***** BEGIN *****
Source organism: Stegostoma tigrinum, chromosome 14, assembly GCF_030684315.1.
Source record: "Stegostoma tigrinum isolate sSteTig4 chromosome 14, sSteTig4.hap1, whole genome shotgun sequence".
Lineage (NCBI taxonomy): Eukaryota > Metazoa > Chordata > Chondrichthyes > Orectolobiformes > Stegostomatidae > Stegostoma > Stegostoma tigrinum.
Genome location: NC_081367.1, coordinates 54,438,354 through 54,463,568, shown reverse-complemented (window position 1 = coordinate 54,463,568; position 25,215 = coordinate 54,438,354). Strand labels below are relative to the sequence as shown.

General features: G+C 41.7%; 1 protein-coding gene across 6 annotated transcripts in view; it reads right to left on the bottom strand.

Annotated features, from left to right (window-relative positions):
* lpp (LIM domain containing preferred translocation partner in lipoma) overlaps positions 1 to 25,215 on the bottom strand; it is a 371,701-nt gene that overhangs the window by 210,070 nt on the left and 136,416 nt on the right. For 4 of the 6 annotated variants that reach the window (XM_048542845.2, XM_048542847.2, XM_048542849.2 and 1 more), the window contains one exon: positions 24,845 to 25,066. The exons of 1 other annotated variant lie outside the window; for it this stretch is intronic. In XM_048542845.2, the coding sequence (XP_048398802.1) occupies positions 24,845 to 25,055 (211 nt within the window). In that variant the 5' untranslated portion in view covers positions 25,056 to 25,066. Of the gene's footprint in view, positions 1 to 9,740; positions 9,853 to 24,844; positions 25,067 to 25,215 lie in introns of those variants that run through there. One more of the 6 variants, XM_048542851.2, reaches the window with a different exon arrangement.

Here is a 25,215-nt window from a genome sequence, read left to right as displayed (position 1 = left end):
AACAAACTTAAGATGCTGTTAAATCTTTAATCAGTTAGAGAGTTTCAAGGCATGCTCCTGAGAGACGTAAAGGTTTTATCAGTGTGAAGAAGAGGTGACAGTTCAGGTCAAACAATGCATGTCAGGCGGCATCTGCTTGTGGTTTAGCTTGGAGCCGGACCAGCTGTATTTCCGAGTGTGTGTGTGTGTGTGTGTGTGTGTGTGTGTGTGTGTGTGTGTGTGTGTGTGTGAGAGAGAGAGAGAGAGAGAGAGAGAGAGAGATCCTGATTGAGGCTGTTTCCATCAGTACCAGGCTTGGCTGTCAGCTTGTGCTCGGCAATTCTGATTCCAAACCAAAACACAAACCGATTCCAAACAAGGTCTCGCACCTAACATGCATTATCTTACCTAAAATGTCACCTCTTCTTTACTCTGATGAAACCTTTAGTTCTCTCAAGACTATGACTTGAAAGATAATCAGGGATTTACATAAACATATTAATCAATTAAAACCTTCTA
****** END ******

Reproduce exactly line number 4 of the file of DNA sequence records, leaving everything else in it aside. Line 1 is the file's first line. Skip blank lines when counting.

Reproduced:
Genome location: NC_081367.1, coordinates 54,438,354 through 54,463,568, shown reverse-complemented (window position 1 = coordinate 54,463,568; position 25,215 = coordinate 54,438,354). Strand labels below are relative to the sequence as shown.